President Donald Trump and first lady Melania Trump on Wednesday visited victims of Sunday’s mass shooting in the Oregon District.
“You had God watching. I want you to know we’re with you all the way,” Trump said to one of the victims, Press Secretary Stephanie Graham later told the press.
Media was not allowed to be with the president and first lady as they visited victims.
“We will be meeting with first responders, law enforcement and some of the victims,” President Trump said Wednesday.
The president and first lady were “stopping between rooms to thank the hardworking medical staff,” Graham said.
Air Force One landed at Wright-Patterson Air Force Base around 11 a.m. sparking road closures on U.S. 35 and I-675. The motorcade left Miami valley Hospital at around 1:14 p.m.
When asked about comments Dayton Mayor Nan Whaley and political leaders in Texas made about his “rhetoric” on guns, the president said “they are trying to make political points.”
Trump spoke to Whaley as he got off of Air Force One at the base. The mayor and Sen. Sherrod Brown plan to talk about the visit later today.
President Trump said when he talked to Mayor Whaley right after the shooting, the conversation “couldn’t have been nicer.”
Mayor Whaley said she will greet the president, but said his “rhetoric has been painful for many in our community and I think people should stand up and say they are not happy if they are not happy he’s coming,” Whaley said.
Several people gathered Tuesday afternoon at City Hall to protest the president’s visit.
“Look, I have no sense of what’s in President Trump’s mind at all, right?” she said. “I can only hope that as president of the United States he’s coming here because he wants to add value to our community, and he recognizes that that’s what our community needs.”
President Trump on Wednesday said the blame for the Dayton and El Paso shootings belong on the shooters.
“These are sick people,” Trump said. He said he is going to meet with Congress and “come up with something that’s going to be really good.”
“I’m looking to do background checks,” Trump said. “I don’t want to put guns in the hands of mentally ill people.
President arrives at Wright-Patterson
Air Force One touched down around 11 a.m. at Wright-Patterson Air Force Base near Dayton, Ohio.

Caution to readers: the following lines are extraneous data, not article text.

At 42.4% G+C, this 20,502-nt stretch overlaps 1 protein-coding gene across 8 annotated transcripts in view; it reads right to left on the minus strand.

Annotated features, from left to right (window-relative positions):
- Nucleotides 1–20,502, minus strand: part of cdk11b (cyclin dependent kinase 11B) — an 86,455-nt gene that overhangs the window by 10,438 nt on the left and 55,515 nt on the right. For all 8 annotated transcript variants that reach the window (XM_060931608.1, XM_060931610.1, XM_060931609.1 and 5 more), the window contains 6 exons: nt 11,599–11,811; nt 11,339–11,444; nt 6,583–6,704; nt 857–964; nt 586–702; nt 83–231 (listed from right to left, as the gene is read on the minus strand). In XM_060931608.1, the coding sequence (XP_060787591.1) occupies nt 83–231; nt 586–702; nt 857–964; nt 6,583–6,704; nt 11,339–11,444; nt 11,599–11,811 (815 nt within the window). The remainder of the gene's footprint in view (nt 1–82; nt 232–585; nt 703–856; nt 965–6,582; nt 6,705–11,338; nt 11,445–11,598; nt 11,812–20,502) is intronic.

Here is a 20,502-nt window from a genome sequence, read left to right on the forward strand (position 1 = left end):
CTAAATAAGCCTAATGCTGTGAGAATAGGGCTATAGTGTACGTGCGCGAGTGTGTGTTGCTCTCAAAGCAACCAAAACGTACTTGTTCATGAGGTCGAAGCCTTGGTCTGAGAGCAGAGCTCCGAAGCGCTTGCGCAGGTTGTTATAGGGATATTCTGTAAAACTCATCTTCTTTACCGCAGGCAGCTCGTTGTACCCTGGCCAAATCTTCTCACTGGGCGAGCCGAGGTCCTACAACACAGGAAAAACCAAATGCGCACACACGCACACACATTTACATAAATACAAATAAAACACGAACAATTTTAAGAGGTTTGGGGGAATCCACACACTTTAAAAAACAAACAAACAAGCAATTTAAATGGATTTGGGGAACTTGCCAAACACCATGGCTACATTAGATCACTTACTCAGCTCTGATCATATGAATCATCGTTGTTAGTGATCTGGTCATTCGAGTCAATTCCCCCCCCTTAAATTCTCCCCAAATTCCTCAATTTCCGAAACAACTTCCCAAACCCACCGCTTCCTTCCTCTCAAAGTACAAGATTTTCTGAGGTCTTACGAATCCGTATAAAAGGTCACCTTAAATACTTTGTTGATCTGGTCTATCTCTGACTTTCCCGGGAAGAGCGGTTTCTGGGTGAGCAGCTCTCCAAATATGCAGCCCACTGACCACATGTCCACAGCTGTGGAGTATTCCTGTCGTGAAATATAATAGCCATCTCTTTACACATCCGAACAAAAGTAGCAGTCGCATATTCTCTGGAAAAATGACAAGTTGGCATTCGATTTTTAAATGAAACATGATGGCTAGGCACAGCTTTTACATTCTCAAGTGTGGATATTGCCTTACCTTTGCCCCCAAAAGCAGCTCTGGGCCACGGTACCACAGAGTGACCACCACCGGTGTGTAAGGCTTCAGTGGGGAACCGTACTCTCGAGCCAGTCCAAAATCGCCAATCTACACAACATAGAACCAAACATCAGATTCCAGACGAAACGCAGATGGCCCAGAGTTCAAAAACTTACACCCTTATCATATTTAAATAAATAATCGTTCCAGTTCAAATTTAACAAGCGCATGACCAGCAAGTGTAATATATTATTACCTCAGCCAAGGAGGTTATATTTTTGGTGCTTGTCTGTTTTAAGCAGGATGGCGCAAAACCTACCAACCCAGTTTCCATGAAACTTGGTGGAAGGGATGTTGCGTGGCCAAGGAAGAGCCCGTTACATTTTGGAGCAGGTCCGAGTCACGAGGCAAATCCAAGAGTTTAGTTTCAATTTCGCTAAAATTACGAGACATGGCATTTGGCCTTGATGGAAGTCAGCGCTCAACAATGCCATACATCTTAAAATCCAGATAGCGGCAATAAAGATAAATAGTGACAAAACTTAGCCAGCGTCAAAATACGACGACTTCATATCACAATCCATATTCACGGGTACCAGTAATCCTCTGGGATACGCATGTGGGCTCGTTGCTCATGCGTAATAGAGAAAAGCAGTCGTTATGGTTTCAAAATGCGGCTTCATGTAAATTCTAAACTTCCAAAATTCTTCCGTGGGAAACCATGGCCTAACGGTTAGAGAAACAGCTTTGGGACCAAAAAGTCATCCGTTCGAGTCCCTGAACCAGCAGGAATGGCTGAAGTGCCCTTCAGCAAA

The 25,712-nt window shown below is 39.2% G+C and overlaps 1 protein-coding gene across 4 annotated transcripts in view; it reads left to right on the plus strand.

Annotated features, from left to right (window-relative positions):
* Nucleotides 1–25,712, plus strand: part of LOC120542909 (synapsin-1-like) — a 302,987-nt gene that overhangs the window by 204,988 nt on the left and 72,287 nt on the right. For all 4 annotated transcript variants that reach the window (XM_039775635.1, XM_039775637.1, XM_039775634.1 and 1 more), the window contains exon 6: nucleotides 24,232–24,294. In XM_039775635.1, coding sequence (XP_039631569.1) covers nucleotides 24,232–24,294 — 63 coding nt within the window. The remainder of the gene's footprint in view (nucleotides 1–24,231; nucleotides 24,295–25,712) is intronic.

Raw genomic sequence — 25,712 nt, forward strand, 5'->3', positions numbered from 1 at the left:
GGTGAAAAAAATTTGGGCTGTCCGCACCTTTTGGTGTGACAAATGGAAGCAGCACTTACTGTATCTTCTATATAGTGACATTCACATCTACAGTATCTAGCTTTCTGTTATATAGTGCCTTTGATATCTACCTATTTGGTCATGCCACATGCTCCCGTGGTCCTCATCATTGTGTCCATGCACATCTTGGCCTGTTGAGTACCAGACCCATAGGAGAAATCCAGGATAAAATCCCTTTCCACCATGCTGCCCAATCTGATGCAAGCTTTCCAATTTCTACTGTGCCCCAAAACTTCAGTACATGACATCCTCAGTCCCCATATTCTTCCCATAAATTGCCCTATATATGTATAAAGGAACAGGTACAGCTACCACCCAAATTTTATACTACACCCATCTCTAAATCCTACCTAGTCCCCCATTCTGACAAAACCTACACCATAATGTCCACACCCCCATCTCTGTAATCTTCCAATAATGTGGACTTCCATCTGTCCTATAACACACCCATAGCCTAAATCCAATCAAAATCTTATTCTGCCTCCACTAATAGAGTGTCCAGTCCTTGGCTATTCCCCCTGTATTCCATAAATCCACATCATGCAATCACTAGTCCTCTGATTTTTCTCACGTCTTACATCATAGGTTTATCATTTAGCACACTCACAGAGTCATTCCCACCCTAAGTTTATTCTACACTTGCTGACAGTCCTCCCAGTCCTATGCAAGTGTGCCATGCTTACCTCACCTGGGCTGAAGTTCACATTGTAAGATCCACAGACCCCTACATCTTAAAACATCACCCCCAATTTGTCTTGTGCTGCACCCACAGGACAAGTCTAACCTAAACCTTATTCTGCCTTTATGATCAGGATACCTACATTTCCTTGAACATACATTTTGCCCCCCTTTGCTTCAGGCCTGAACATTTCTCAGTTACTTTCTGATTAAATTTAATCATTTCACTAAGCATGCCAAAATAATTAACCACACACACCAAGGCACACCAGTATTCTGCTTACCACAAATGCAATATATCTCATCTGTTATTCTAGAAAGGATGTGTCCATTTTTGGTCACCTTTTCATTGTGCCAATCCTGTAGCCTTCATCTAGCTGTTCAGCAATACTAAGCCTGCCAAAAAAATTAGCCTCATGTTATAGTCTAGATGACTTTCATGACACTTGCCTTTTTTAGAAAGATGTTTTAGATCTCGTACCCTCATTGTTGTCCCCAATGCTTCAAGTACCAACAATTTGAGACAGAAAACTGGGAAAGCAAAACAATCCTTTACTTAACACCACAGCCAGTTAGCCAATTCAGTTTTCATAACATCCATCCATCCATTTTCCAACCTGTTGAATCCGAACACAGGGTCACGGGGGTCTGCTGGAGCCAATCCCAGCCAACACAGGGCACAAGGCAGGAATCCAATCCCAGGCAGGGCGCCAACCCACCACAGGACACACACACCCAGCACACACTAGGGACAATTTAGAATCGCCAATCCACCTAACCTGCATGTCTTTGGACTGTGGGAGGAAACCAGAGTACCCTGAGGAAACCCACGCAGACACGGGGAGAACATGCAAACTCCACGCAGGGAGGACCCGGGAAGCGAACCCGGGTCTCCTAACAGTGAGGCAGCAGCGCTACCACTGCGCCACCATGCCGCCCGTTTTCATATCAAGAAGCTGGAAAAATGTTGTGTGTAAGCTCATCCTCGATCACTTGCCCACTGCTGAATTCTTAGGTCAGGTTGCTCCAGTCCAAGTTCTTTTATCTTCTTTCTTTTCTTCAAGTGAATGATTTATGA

Ohio Gov. Mike DeWine and his wife Fran were the first in line to meet the president on the tarmac. Dayton Mayor Nan Whaley, U.S. Sen. Sherrod Brown, U.S. Sen. Rob Portman met the president and first lady as they got off of the plane.
Congressman Mike Turner, R-Dayton, also met them as they got off of the plane. His daughter, Jessica joined him. She was in the Oregon District when the shooting happened Sunday morning.
DeWine, Whaley speak out on president’s visit
“I think it’s always appropriate for a governor or the president to go where there is sorrow, to go where people are hurting. My understanding of the visit is that’s what it’s focused on,” DeWine said Tuesday in Columbus during an address unveiling proposals to fight gun violence.
Accompanying the president during his stop at Miami Valley Hospital were Mary Boosalis, president Premier Health, Mike Uhl, president Miami Valley Hospital, and Mikki Clancy, Chief Operating Officer Miami Valley Hospital.
Some military officials from Wright-Patterson Air Force Base are also with the president including Gen. Arnold Bunch, commander of the Air Force Materiel Command; Lt. Gen. Robert mcMurry, commander Air Force Life Cycle Management Center; and Col. Thomas Sherman, commander of the 88th Air Base Wing, Wright-Patterson Air Force Base.
Former Ohio Gov. John Kasich was in the Oregon District this morning.
Congressman Mike Turner, R-Dayton, said he plans to discuss the shooting with President Trump during his visit.
“This tragedy must become a catalyst for a broader national conversation about what we can do to stop these mass shootings. I look forward to continuing this debate with my colleagues in Congress, as well as discussing these measures with the President during his trip to Dayton,” Turner said.
Sen. Rob Portman, R-Ohio, was with Trump Wednesday.
“This was an unspeakable tragedy and our focus should be on helping the community heal. Rob looks forward to joining the president on his visit,” Portman spokesperson Emily Benavides said.
U.S. Sen. Sherrod Brown, D-Ohio, originally said he would not meet with the president during his visit to Dayton, but tweeted Wednesday morning that he had changed his mind.
“I wrestled with the right thing to do when Trump visits Dayton today. I decided I have a responsibility to look him in the eye and urge him to do the right thing,” Brown said.
Some members of the Dayton community protested President Trump’s visit to the area after the mass shooting in the Oregon District.
Megan Fiely said she and another activist decided to put on the protest Tuesday after the mass shooting two days ago, and she said the president is not welcome in Dayton. The group protested in front of Dayton City Hall.
“The city needs to heal right now. We are so stressed,” Fiely said. “We’re not a photo opportunity for Trump.”
The group of about 50 protesters wanted Dayton Mayor Nan Whaley to tell the president not to visit the city.
The group gathered chanted “do something,” hoping those inside city hall would take notice.
“Gun violence messed with the wrong town,” Fiely said. “Dayton, Ohio, will be the town to fix this.”
Assistant Police Chief Matt Carper said the details of the president’s visit are not finalized.
Asked at a press conference at City Hall if the city was ready for Trump’s visit, Carper said the city was prepared.
“We are always ready for any kind of dignitary assignment,” Carper said.
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